Tyler in Smith County, Texas — The American South (West South Central)
Camp Ford - Establishment of the Camp
Prisoner Of War Exchange System
In June 1862 the North and South formally executed a "cartel" creating a system for the orderly exchange of prisoners of war. By December 1862 the system began to break down because CS President Jefferson Davis ordered no further exchange of officers because of alleged atrocities of Union General Benjamin Butler. Also by late 1862 the North began experimenting with recruiting African-Americans into military service. The political issues associated with this, especially the problem of the use of white officers for black
In late 1863 and early 1864 CS General Richard Taylor and US General Nathaniel Banks entered into an agreement for the exchange of prisoners captured west of the Mississippi. Banks made the stipulation that there could be "no distinction made as to corps" [no discrimination based upon race.] Taylor agreed, stating that he did not believe that he had in his possession any white officers of black troops.
Banks commanded the US Department of the Gulf, and Taylor the CS Department of West Louisiana. Taylor had taken a few prisoners by the summer of 1863, and there were only a handful of prisoners in Texas. The US regulars captured west San Antonio in 1861 had been exchanged in early 1863. US prisoners captured at Galveston on January 1, 1863 and at Sabine Pass on September 8, 1863 were held at Camp Groce, near Hampstead. The Department of Texas was commanded by CS General J.B. Magruder, and Groce was the POW camp for this department.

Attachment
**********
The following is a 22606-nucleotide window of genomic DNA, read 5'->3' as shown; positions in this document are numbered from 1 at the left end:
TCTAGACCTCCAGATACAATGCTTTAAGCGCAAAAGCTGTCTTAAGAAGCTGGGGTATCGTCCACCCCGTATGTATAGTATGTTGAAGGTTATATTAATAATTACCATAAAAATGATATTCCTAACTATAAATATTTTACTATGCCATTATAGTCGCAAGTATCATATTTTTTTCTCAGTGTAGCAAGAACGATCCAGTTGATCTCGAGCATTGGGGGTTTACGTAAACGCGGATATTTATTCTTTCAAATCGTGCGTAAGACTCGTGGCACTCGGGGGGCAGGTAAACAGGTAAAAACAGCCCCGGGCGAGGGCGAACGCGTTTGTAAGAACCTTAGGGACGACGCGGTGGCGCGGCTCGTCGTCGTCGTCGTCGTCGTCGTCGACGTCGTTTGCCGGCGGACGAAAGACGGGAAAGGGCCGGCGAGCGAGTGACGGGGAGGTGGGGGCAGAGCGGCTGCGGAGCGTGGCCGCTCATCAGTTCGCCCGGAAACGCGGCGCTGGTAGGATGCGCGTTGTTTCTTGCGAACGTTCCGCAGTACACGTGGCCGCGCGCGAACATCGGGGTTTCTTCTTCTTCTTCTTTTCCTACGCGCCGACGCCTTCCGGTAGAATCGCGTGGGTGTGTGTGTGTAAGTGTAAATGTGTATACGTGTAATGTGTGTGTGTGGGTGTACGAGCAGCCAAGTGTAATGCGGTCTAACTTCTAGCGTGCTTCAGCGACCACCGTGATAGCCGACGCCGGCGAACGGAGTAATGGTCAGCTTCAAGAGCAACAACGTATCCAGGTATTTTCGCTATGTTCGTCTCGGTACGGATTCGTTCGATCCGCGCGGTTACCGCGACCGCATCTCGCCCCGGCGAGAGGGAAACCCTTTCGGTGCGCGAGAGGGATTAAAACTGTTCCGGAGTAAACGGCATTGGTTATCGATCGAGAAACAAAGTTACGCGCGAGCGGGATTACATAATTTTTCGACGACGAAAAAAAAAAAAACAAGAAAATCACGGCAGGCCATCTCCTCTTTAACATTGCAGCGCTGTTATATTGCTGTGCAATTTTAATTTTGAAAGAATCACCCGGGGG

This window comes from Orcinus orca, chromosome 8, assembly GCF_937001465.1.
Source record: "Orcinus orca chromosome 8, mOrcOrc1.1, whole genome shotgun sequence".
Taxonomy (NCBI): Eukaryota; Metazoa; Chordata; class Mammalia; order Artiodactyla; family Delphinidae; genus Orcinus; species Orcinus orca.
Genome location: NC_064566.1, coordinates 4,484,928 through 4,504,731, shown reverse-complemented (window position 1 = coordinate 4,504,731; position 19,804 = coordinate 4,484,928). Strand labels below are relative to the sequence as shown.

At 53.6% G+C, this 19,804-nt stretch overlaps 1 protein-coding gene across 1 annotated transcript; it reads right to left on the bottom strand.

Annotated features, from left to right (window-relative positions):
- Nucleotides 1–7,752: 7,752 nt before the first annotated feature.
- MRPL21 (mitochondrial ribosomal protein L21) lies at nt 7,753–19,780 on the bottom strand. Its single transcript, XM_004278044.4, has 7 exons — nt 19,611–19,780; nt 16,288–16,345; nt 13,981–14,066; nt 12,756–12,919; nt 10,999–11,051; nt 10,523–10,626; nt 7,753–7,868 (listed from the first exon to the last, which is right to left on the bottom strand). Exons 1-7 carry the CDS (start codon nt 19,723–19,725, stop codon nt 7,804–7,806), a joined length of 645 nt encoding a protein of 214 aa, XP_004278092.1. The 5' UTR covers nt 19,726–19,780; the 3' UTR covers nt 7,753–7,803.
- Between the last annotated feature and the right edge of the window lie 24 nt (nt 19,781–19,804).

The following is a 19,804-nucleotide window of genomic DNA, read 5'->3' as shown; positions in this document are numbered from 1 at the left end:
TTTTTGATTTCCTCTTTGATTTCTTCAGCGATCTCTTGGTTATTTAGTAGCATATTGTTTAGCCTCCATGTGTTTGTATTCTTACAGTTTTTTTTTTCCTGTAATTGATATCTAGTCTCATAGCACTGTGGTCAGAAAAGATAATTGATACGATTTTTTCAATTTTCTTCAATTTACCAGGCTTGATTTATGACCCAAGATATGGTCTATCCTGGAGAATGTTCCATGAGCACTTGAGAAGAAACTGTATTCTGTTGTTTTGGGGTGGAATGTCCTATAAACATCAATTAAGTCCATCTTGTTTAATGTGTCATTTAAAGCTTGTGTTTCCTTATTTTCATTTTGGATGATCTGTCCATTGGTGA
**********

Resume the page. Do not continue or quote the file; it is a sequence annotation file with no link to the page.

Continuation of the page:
Erected by Smith County Historical Society.
Location. 32° 23.78′ Touch for map. Marker is in this post office area: Tyler TX 75702, United States of America.
Other nearby markers. At least 8 other markers are within walking distance of this marker. Camp Ford Confederate Guards (here, next to this marker); Camp Ford - Early Days as a Prison Camp (here, next to this marker); Camp Ford - Prisoners from Louisiana (here, next to this marker); African Americans at Camp Ford (here, next to this marker); Camp Ford - Naval Prisoners (here, next to this marker); Cabin of Lt. Col. J.B. Leake (within shouting distance of this marker); Camp Ford (about 300 feet away, measured in a direct line); a different marker also named Camp Ford (about 300 feet away). Touch for a list and map of all markers in Tyler.
Regarding Camp Ford - Establishment of the Camp. Camp Ford was the largest Confederate Prisoner of War Camp west of the Mississippi River during the American Civil War. Established in August of 1863, the camp was not closed until May 19, 1865. At its peak in July 1864, over 5,300 prisoners were detained there. (Smith County Historical Society)
Categories. • War, US Civil •
Credits. This page was last revised on June 21, 2016. This page originally submitted on October 9, 2012, by Mike Stroud of Bluffton, South Carolina. This page has been viewed 359 times since then and 70 times this year. Photos: 1, 2, 3. submitted on October 9, 2012, by Mike Stroud of Bluffton, South Carolina. 4. submitted on October 28, 2012, by Mike Stroud of Bluffton, South Carolina. 5, 6. submitted on November 5, 2012, by Mike Stroud of Bluffton, South Carolina.